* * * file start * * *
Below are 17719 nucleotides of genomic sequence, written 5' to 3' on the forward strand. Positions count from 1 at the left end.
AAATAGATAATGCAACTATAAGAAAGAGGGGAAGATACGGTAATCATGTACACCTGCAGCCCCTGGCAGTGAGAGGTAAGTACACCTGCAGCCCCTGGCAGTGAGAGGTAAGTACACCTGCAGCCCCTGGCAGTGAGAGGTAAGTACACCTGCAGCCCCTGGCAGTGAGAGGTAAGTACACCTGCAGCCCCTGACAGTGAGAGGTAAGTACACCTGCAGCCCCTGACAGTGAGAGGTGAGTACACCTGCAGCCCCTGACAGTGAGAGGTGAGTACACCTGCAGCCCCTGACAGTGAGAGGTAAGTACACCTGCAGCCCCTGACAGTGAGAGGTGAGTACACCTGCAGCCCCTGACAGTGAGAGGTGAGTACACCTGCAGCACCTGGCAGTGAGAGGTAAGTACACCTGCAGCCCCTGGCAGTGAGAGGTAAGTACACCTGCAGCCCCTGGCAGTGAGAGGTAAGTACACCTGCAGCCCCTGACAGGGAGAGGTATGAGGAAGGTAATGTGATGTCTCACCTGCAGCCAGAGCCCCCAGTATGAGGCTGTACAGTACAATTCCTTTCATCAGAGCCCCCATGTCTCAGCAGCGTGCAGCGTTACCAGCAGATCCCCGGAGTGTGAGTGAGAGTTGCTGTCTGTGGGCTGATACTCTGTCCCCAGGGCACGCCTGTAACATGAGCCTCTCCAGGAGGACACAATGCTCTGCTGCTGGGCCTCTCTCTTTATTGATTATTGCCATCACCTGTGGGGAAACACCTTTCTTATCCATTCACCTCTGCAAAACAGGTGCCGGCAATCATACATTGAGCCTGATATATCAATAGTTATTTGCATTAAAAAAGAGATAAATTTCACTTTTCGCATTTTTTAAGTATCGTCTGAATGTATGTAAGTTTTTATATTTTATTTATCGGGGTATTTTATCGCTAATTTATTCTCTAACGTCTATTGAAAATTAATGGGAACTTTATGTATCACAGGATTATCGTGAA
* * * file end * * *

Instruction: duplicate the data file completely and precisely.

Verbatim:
Below are 17719 nucleotides of genomic sequence, written 5' to 3' on the forward strand. Positions count from 1 at the left end.
AAATAGATAATGCAACTATAAGAAAGAGGGGAAGATACGGTAATCATGTACACCTGCAGCCCCTGGCAGTGAGAGGTAAGTACACCTGCAGCCCCTGGCAGTGAGAGGTAAGTACACCTGCAGCCCCTGGCAGTGAGAGGTAAGTACACCTGCAGCCCCTGGCAGTGAGAGGTAAGTACACCTGCAGCCCCTGACAGTGAGAGGTAAGTACACCTGCAGCCCCTGACAGTGAGAGGTGAGTACACCTGCAGCCCCTGACAGTGAGAGGTGAGTACACCTGCAGCCCCTGACAGTGAGAGGTAAGTACACCTGCAGCCCCTGACAGTGAGAGGTGAGTACACCTGCAGCCCCTGACAGTGAGAGGTGAGTACACCTGCAGCACCTGGCAGTGAGAGGTAAGTACACCTGCAGCCCCTGGCAGTGAGAGGTAAGTACACCTGCAGCCCCTGGCAGTGAGAGGTAAGTACACCTGCAGCCCCTGACAGGGAGAGGTATGAGGAAGGTAATGTGATGTCTCACCTGCAGCCAGAGCCCCCAGTATGAGGCTGTACAGTACAATTCCTTTCATCAGAGCCCCCATGTCTCAGCAGCGTGCAGCGTTACCAGCAGATCCCCGGAGTGTGAGTGAGAGTTGCTGTCTGTGGGCTGATACTCTGTCCCCAGGGCACGCCTGTAACATGAGCCTCTCCAGGAGGACACAATGCTCTGCTGCTGGGCCTCTCTCTTTATTGATTATTGCCATCACCTGTGGGGAAACACCTTTCTTATCCATTCACCTCTGCAAAACAGGTGCCGGCAATCATACATTGAGCCTGATATATCAATAGTTATTTGCATTAAAAAAGAGATAAATTTCACTTTTCGCATTTTTTAAGTATCGTCTGAATGTATGTAAGTTTTTATATTTTATTTATCGGGGTATTTTATCGCTAATTTATTCTCTAACGTCTATTGAAAATTAATGGGAACTTTATGTATCACAGGATTATCGTGAA